Across the street, an old man walks
Carrying a brown paper sack
As if it were his wage
And he’s walking to the bank

On his face a grim apprehensiveness
A set of the jaw as if he’s to meet
A particularly disagreeable teller
Who might dicker there on the spot
To set an arbitrary interest rate

In his sack, the currency so to speak
A strange, flavorless food of a sort
But neither he nor the teller
Would make a meal of it anytime soon

A dog barks in a yard nearby
Half-heartedly, barking only at the sack
It holds a wage for sin the dog can sense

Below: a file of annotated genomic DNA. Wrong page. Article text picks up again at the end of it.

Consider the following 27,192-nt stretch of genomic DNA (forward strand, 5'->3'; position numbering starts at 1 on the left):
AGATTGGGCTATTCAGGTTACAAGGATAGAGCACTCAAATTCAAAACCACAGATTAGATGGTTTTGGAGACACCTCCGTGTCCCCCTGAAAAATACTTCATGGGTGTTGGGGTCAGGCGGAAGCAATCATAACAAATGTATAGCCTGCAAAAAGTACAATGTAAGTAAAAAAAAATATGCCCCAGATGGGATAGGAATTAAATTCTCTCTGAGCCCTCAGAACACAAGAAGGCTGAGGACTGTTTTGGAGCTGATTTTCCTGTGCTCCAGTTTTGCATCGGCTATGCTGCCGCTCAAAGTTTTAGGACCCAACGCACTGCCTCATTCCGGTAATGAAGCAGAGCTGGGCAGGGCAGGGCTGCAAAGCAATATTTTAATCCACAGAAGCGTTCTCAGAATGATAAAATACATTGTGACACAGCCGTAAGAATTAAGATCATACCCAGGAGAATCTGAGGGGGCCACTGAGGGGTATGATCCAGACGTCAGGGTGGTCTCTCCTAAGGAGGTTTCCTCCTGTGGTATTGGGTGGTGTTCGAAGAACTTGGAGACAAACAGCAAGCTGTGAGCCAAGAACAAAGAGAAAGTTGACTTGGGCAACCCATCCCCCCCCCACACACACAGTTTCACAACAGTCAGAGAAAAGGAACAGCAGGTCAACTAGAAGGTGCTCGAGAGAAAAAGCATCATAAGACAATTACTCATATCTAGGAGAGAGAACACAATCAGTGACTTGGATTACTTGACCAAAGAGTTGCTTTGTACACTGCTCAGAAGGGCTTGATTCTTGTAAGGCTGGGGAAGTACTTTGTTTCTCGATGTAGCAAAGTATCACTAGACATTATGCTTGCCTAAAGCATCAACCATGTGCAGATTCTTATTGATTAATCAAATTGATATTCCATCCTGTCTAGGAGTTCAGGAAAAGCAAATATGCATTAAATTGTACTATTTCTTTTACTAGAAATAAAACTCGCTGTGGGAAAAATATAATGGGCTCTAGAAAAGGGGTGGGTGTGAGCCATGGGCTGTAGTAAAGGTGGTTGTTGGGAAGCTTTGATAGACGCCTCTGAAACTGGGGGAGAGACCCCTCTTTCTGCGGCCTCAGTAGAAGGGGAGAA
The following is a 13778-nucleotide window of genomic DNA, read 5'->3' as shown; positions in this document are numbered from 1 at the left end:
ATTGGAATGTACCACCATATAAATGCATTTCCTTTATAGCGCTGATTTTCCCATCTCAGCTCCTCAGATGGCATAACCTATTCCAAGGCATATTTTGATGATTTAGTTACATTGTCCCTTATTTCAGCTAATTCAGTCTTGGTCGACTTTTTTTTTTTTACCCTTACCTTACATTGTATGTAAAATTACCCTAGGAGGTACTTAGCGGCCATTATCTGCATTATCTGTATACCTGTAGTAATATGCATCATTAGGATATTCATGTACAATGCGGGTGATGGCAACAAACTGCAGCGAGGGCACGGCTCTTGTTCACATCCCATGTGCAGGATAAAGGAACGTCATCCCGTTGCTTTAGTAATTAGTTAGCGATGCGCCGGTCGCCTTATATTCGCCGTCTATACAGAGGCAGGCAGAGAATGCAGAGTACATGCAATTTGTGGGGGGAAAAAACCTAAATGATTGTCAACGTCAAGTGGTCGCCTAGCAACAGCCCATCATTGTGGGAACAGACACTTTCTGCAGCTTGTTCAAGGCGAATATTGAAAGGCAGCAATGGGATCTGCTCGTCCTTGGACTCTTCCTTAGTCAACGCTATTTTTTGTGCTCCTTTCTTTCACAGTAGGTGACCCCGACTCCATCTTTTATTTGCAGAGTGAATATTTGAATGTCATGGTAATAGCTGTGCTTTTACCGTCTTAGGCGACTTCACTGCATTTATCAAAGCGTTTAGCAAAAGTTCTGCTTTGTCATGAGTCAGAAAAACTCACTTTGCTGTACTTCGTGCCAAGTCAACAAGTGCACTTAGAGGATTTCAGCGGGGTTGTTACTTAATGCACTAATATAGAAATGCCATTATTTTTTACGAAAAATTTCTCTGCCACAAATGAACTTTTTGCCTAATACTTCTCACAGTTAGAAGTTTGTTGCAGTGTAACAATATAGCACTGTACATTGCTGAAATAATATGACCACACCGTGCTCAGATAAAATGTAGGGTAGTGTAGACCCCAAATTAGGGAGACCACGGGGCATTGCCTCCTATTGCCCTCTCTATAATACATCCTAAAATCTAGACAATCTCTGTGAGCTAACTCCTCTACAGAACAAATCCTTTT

But sin so common as to be no threat

The old man walking with his wage
Is something I see sidelong and quick
And I only know the sin and its wage
Having borne that bark myself
When I was the one that walked

It fades as quickly, paid and cashed
Remarkable only for a moment and only
To a fundamentalist flea
That bit the dog for barking so

An insect, I breathe
like Dylan Thomas


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